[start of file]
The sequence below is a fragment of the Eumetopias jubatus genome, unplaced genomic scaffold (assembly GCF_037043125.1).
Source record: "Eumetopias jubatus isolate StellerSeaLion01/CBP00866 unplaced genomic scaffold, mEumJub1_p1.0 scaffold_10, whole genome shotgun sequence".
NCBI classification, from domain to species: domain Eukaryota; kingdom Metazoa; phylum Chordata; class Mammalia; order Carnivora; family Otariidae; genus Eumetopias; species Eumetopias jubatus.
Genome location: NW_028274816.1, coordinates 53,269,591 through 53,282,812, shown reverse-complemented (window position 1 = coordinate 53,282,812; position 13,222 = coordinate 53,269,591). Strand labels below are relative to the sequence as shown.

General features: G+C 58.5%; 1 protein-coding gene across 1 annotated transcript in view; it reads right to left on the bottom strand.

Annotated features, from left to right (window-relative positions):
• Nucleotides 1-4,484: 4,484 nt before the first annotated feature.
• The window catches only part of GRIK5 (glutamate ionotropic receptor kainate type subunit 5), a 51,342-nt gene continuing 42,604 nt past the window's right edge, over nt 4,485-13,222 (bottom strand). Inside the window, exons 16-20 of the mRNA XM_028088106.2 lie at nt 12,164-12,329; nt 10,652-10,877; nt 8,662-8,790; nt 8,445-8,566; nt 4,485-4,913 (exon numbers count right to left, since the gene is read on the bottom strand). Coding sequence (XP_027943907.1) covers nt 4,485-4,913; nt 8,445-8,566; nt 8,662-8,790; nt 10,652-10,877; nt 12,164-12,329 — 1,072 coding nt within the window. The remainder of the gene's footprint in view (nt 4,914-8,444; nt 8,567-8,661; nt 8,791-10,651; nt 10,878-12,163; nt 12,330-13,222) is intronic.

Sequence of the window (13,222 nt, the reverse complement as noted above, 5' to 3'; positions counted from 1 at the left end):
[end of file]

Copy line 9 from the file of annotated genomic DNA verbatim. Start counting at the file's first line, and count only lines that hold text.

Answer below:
Sequence of the window (13,222 nt, the reverse complement as noted above, 5' to 3'; positions counted from 1 at the left end):